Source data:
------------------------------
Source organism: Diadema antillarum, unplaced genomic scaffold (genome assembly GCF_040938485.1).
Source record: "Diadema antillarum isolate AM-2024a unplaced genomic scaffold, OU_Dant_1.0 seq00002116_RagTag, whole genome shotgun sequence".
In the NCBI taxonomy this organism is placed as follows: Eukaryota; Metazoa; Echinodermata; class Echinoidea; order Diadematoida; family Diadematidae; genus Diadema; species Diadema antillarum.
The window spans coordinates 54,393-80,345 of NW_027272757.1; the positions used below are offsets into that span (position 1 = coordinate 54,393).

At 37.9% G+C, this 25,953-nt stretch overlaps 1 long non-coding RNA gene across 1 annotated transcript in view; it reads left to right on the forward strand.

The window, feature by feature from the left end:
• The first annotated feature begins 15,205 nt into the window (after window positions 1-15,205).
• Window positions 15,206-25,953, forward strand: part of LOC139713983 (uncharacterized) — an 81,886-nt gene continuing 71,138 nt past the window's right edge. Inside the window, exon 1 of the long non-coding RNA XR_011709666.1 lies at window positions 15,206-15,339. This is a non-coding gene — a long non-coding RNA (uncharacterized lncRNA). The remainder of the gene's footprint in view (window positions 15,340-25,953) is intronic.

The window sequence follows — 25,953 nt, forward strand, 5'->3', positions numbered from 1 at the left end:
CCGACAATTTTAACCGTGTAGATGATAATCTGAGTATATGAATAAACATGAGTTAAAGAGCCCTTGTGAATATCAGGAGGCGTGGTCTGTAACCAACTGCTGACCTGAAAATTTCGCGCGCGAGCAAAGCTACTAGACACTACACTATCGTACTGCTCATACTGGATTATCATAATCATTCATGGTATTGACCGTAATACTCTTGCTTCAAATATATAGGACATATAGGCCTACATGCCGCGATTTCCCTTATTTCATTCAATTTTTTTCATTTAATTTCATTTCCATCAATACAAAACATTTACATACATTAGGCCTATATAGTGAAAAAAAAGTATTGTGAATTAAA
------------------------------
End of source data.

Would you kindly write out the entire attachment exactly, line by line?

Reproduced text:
Source organism: Diadema antillarum, unplaced genomic scaffold (genome assembly GCF_040938485.1).
Source record: "Diadema antillarum isolate AM-2024a unplaced genomic scaffold, OU_Dant_1.0 seq00002116_RagTag, whole genome shotgun sequence".
In the NCBI taxonomy this organism is placed as follows: Eukaryota; Metazoa; Echinodermata; class Echinoidea; order Diadematoida; family Diadematidae; genus Diadema; species Diadema antillarum.
The window spans coordinates 54,393-80,345 of NW_027272757.1; the positions used below are offsets into that span (position 1 = coordinate 54,393).

At 37.9% G+C, this 25,953-nt stretch overlaps 1 long non-coding RNA gene across 1 annotated transcript in view; it reads left to right on the forward strand.

The window, feature by feature from the left end:
• The first annotated feature begins 15,205 nt into the window (after window positions 1-15,205).
• Window positions 15,206-25,953, forward strand: part of LOC139713983 (uncharacterized) — an 81,886-nt gene continuing 71,138 nt past the window's right edge. Inside the window, exon 1 of the long non-coding RNA XR_011709666.1 lies at window positions 15,206-15,339. This is a non-coding gene — a long non-coding RNA (uncharacterized lncRNA). The remainder of the gene's footprint in view (window positions 15,340-25,953) is intronic.

The window sequence follows — 25,953 nt, forward strand, 5'->3', positions numbered from 1 at the left end:
CCGACAATTTTAACCGTGTAGATGATAATCTGAGTATATGAATAAACATGAGTTAAAGAGCCCTTGTGAATATCAGGAGGCGTGGTCTGTAACCAACTGCTGACCTGAAAATTTCGCGCGCGAGCAAAGCTACTAGACACTACACTATCGTACTGCTCATACTGGATTATCATAATCATTCATGGTATTGACCGTAATACTCTTGCTTCAAATATATAGGACATATAGGCCTACATGCCGCGATTTCCCTTATTTCATTCAATTTTTTTCATTTAATTTCATTTCCATCAATACAAAACATTTACATACATTAGGCCTATATAGTGAAAAAAAAGTATTGTGAATTAAA